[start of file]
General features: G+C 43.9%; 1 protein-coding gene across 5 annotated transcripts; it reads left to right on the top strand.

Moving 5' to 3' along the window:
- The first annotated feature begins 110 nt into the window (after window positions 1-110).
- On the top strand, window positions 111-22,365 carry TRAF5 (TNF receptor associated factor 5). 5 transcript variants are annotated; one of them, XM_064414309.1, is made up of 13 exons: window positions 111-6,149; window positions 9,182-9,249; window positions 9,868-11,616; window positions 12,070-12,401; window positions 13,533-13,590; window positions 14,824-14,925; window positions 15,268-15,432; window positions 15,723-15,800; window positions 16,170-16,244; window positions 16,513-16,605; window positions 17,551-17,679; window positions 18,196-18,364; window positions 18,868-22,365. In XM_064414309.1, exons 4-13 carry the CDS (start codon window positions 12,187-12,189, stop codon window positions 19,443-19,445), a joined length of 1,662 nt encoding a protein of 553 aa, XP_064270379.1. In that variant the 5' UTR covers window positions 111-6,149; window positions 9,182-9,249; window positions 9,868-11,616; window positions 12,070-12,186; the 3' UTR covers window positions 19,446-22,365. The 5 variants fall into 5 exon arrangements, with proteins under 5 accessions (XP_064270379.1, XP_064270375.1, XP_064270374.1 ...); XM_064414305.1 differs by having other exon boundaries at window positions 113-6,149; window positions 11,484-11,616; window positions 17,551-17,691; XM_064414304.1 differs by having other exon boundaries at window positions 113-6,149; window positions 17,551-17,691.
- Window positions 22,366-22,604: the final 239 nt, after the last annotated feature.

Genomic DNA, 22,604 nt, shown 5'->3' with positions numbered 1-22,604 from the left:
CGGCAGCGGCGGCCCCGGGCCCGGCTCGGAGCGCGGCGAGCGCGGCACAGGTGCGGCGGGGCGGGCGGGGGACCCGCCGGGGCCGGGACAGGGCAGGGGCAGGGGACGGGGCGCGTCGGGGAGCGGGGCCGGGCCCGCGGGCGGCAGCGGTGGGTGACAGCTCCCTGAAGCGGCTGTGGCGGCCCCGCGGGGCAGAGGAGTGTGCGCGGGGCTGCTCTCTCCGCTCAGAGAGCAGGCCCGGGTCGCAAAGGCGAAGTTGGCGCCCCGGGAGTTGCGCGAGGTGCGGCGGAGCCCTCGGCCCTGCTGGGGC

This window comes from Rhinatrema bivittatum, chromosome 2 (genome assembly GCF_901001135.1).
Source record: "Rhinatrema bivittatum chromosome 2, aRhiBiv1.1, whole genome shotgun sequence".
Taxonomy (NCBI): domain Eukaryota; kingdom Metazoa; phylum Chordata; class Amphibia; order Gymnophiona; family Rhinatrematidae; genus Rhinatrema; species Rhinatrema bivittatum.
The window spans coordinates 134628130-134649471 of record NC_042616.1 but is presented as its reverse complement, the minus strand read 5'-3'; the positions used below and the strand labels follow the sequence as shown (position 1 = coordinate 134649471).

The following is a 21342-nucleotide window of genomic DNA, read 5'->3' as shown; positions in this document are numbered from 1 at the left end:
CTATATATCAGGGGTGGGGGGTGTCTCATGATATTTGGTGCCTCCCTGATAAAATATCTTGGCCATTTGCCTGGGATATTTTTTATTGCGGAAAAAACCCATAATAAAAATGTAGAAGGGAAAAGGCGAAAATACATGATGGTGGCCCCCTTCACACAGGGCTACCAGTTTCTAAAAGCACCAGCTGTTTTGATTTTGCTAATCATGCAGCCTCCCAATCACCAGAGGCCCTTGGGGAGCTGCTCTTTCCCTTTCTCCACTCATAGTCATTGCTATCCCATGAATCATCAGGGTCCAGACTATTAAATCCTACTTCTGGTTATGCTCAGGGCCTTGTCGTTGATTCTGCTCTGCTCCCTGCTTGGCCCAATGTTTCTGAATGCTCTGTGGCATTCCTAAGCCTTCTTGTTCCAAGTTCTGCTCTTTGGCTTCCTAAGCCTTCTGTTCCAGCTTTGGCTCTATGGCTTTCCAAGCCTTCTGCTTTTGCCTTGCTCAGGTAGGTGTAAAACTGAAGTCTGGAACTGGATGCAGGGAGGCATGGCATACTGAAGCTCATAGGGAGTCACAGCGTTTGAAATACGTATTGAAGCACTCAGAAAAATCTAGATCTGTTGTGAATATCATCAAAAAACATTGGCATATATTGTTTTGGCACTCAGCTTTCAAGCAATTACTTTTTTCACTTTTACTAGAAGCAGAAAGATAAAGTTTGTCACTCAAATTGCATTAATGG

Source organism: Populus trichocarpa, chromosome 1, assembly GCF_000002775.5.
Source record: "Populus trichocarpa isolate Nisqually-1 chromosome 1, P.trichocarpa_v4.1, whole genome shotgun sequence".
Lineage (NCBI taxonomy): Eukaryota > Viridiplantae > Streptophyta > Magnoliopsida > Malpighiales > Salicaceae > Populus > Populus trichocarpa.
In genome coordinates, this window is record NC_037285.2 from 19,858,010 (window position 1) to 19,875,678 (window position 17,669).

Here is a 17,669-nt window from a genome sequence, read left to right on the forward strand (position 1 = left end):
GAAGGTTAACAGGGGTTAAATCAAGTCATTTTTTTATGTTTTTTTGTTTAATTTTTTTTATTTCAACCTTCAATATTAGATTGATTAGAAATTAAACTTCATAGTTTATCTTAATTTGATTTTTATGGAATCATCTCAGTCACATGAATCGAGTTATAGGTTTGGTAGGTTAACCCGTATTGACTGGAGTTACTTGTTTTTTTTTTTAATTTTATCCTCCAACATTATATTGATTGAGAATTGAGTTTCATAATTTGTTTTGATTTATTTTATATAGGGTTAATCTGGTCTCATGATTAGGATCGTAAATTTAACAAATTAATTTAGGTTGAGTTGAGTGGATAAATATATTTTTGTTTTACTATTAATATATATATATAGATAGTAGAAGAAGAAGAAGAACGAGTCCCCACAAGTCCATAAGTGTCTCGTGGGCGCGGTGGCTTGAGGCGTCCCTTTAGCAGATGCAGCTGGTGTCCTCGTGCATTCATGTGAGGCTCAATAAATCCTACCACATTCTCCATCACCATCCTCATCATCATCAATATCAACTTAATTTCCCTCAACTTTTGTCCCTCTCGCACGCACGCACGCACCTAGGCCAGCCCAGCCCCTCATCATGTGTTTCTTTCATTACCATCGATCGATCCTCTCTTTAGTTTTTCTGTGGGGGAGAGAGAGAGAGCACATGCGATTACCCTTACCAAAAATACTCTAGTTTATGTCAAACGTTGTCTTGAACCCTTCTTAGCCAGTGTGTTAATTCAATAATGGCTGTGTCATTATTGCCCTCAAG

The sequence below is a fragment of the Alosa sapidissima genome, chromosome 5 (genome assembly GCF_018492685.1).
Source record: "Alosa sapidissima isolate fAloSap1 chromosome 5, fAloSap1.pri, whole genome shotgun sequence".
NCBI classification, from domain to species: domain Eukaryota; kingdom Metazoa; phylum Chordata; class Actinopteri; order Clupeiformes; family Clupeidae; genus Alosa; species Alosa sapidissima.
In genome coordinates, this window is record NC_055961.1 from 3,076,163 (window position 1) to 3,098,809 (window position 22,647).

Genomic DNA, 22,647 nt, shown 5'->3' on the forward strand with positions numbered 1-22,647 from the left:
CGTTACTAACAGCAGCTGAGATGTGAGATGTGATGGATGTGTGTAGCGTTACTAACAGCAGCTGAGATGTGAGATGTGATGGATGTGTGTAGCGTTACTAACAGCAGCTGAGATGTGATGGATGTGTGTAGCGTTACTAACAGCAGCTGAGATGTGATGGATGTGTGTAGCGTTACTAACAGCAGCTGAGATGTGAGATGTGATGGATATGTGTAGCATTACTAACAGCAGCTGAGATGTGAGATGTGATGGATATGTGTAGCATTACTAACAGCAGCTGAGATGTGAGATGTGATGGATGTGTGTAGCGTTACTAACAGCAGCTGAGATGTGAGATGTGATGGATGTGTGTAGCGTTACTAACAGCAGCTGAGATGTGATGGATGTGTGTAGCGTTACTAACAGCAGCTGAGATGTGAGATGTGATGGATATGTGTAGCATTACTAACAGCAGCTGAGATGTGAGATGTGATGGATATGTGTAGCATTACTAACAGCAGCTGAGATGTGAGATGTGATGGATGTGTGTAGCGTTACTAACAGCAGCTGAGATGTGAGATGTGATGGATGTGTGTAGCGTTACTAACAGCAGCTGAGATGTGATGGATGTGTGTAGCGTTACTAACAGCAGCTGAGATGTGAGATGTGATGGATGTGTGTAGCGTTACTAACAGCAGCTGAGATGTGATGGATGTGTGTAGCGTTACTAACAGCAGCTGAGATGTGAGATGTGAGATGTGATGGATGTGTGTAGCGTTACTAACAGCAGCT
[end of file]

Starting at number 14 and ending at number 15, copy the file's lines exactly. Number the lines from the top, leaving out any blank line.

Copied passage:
Source organism: Populus trichocarpa, chromosome 1, assembly GCF_000002775.5.
Source record: "Populus trichocarpa isolate Nisqually-1 chromosome 1, P.trichocarpa_v4.1, whole genome shotgun sequence".